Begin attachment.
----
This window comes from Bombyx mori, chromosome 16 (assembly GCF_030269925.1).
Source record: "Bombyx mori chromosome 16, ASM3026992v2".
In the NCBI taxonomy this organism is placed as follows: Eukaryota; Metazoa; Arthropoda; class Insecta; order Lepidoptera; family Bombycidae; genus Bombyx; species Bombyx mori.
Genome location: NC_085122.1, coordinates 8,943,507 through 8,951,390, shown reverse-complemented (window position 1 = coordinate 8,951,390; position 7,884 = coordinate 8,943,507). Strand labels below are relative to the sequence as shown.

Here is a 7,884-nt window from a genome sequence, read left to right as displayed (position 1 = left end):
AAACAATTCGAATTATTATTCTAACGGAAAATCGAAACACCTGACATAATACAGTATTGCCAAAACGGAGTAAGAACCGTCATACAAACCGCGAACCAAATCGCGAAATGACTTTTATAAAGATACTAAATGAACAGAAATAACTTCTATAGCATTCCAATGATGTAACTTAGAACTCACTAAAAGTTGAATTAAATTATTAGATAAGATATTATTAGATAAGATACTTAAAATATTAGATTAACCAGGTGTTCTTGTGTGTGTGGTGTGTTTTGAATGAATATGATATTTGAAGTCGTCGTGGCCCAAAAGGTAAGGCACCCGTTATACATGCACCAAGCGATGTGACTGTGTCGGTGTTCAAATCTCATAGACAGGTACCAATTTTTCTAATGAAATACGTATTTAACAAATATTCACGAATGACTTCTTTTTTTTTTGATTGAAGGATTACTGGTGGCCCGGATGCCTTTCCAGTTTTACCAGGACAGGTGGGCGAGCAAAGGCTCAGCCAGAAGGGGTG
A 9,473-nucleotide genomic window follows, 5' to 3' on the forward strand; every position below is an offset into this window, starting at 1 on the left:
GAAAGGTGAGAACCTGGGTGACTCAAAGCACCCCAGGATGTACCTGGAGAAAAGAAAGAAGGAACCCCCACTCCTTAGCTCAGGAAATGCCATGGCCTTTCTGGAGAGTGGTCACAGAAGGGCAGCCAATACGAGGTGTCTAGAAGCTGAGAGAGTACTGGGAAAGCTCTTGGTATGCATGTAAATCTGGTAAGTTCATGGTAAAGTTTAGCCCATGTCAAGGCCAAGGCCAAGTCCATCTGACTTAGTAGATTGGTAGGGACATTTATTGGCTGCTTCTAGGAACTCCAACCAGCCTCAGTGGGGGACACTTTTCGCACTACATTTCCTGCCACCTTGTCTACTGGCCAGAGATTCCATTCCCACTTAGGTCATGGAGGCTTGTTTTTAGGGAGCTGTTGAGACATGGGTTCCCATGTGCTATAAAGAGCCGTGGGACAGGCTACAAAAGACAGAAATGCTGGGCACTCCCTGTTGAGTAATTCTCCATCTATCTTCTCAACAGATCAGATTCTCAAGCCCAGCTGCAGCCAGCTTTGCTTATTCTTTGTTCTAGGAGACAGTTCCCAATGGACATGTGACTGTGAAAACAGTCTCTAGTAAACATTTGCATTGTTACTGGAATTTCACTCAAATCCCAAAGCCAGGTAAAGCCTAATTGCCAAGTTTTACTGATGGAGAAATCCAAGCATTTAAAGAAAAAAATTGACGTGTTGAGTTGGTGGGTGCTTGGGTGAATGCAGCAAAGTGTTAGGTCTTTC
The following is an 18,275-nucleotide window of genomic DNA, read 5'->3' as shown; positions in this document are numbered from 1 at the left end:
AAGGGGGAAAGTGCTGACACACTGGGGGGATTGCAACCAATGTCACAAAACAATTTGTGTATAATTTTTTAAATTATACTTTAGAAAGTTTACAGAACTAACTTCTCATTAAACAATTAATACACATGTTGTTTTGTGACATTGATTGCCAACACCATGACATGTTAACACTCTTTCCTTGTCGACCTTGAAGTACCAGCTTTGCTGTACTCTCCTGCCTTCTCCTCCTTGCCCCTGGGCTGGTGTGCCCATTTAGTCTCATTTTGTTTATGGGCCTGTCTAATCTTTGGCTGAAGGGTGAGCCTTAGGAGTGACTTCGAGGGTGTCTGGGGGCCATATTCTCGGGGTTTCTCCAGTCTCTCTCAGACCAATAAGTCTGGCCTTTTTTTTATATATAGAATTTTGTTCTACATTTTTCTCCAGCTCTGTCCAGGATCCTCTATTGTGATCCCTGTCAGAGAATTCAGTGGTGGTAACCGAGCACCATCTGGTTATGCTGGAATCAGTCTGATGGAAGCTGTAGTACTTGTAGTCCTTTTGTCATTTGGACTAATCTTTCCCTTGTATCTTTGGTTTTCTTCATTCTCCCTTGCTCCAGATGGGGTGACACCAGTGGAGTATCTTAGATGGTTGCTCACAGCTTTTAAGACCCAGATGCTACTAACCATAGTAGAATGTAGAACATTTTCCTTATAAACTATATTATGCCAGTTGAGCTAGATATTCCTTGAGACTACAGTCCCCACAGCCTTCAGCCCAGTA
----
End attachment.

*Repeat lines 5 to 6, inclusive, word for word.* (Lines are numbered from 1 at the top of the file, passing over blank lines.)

Here is a 7,884-nt window from a genome sequence, read left to right as displayed (position 1 = left end):
AAACAATTCGAATTATTATTCTAACGGAAAATCGAAACACCTGACATAATACAGTATTGCCAAAACGGAGTAAGAACCGTCATACAAACCGCGAACCAAATCGCGAAATGACTTTTATAAAGATACTAAATGAACAGAAATAACTTCTATAGCATTCCAATGATGTAACTTAGAACTCACTAAAAGTTGAATTAAATTATTAGATAAGATATTATTAGATAAGATACTTAAAATATTAGATTAACCAGGTGTTCTTGTGTGTGTGGTGTGTTTTGAATGAATATGATATTTGAAGTCGTCGTGGCCCAAAAGGTAAGGCACCCGTTATACATGCACCAAGCGATGTGACTGTGTCGGTGTTCAAATCTCATAGACAGGTACCAATTTTTCTAATGAAATACGTATTTAACAAATATTCACGAATGACTTCTTTTTTTTTTGATTGAAGGATTACTGGTGGCCCGGATGCCTTTCCAGTTTTACCAGGACAGGTGGGCGAGCAAAGGCTCAGCCAGAAGGGGTG